Critics have reserved the term "comic book-like" for the most juvenile and banal of films. That's all about to change. "X-Men" is the collision of two dueling ideologies. Professor X/Charles Francis Xavier (Patrick Stewart) is a mutant (one born with exceptional abilities) who trains other mutants to deal with their designer genes and protect humanity. Magneto/Erik Magnu Lehnsherr (Ian McKellen) is a Holocaust survivor and a mutant who has lived the horrors of human prejudice. He's formed a brotherhood of mutants to destroy humans before humans destroy them. Mix in a congressional grandstander (Bruce Davison) who taps into the public's paranoia to further his own career and you've got the best adventure film since the original "Star Wars" series.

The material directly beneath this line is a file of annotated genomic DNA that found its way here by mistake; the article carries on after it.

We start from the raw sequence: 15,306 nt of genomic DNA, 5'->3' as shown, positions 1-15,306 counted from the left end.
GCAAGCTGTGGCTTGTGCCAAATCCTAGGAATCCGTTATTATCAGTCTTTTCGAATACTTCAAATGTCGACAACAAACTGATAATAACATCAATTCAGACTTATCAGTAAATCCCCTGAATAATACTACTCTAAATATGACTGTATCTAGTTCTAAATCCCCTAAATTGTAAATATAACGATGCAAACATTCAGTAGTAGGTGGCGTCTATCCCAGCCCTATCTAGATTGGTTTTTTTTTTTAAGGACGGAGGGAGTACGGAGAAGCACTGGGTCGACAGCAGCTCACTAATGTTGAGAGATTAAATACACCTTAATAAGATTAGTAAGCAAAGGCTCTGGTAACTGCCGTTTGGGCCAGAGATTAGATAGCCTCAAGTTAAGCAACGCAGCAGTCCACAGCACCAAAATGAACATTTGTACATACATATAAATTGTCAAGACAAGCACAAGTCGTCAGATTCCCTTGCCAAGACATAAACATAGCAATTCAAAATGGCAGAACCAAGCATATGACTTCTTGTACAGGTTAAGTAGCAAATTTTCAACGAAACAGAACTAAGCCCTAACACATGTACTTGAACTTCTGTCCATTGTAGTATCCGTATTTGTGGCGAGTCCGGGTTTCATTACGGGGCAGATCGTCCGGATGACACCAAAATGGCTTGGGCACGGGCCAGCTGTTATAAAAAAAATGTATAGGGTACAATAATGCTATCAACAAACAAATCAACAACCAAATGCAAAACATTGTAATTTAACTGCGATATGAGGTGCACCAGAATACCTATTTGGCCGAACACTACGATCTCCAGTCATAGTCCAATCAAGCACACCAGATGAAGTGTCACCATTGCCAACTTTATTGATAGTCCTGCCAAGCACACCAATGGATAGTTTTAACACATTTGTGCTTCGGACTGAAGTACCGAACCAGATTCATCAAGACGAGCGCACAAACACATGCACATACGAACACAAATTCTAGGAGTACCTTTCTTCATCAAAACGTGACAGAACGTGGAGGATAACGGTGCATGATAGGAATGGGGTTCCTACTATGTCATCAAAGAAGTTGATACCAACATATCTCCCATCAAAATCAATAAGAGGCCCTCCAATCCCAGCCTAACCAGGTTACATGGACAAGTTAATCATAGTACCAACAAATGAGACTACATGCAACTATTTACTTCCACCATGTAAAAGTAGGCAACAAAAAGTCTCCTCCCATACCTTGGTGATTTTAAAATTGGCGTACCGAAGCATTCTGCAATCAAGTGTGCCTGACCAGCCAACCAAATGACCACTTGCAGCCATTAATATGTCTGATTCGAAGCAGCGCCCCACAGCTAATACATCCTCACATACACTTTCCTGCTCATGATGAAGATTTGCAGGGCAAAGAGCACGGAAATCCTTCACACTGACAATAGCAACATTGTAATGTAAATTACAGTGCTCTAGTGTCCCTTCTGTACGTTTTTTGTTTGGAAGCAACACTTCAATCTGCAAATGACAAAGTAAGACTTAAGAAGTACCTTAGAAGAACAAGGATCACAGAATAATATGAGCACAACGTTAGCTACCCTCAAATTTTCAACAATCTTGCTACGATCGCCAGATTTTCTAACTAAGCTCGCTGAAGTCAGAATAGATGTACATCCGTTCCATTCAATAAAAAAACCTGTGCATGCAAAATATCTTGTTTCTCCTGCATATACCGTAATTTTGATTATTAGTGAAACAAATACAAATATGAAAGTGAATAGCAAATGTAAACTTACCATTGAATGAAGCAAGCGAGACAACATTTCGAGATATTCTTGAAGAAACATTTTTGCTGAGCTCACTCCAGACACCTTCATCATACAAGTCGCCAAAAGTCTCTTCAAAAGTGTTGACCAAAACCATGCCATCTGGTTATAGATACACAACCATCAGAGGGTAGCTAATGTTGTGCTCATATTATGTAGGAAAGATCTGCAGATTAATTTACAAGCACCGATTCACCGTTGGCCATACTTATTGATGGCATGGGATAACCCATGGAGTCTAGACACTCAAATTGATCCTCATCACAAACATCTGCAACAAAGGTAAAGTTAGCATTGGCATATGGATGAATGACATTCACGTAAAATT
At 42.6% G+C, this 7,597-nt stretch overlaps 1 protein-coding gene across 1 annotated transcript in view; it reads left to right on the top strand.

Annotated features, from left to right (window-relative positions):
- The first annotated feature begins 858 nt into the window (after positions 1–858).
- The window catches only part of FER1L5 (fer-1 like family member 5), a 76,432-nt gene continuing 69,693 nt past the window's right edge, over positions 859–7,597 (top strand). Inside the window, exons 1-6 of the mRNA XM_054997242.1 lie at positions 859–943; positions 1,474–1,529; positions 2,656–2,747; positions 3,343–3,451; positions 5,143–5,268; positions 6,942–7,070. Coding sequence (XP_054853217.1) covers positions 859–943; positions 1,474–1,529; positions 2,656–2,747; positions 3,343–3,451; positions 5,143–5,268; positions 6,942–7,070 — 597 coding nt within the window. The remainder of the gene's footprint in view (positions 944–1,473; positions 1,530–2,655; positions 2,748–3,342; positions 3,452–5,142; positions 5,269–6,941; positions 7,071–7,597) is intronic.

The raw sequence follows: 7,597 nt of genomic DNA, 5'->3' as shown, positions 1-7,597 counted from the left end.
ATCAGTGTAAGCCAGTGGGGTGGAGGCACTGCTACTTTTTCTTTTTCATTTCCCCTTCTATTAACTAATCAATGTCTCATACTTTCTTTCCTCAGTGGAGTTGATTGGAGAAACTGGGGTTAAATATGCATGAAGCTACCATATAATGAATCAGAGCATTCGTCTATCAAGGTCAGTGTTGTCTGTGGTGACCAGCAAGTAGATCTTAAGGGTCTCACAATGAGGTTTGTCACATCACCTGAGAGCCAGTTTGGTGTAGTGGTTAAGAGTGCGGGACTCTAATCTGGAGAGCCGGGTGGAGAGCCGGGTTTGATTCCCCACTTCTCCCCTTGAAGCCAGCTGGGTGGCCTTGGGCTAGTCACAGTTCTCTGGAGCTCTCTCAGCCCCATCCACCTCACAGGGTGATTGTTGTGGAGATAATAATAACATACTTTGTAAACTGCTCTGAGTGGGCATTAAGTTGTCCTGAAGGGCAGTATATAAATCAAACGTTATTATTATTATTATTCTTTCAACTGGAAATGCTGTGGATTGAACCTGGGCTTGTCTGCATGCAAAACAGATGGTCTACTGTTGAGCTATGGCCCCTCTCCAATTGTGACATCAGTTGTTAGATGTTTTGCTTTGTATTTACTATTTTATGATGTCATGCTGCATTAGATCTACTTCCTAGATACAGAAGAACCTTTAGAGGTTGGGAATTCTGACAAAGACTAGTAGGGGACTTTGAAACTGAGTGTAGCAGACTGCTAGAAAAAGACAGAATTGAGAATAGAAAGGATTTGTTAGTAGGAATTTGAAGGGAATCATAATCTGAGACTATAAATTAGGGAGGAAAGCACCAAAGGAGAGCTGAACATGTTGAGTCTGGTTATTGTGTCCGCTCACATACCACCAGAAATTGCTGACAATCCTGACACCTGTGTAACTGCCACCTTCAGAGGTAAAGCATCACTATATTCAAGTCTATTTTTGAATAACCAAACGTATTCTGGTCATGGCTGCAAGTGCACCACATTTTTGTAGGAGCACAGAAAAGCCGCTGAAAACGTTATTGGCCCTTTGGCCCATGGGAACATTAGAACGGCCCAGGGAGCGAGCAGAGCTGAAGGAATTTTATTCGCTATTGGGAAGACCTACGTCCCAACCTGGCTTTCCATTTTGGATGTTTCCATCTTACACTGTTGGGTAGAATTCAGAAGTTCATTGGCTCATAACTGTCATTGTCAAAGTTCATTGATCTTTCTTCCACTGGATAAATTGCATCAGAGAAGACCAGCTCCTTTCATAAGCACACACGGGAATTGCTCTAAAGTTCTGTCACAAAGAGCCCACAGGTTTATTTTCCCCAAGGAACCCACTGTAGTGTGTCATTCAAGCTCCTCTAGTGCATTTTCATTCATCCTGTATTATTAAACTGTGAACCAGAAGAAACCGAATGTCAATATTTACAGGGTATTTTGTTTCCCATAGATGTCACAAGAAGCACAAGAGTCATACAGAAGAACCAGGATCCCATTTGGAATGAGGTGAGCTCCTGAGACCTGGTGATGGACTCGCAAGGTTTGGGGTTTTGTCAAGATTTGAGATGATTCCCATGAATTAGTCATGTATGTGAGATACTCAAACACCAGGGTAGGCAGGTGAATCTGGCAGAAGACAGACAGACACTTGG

A wrestler a supermodel award winners and a stuntman. It's this eclectic ensemble cast that provides the real superpower in the film. Amazingly there's not a weak link among them. The commanding presence of McKellen and Stewart give the film weight. McKellen is especially excellent shaping a complex villain with a sympathetic motivation. Get used to Hugh Jackman (the feral Logan/Wolverine). This Aussie's going to be big.
Bryan Singer can now take his place among Spielberg Lucas and Cameron modern masters of the imagination. The spectacular special effects look as if they came not from prosthetics and computers but directly from a vivid daydream. "X-Men" is a high-budget blockbuster with an indie edge. "This is the most stupid thing I've ever heard " the mysterious Logan proclaims after being briefed about the "X-Men." But Singer doesn't think so. He constructs a hyper-real brushed metal world all too similar to our own using the mutant "menace" as a metaphor for our own intolerance. Note: Keep an eye on the way the "X" in Twentieth Century Fox fades more slowly than the other letters during the opening Fox fanfare.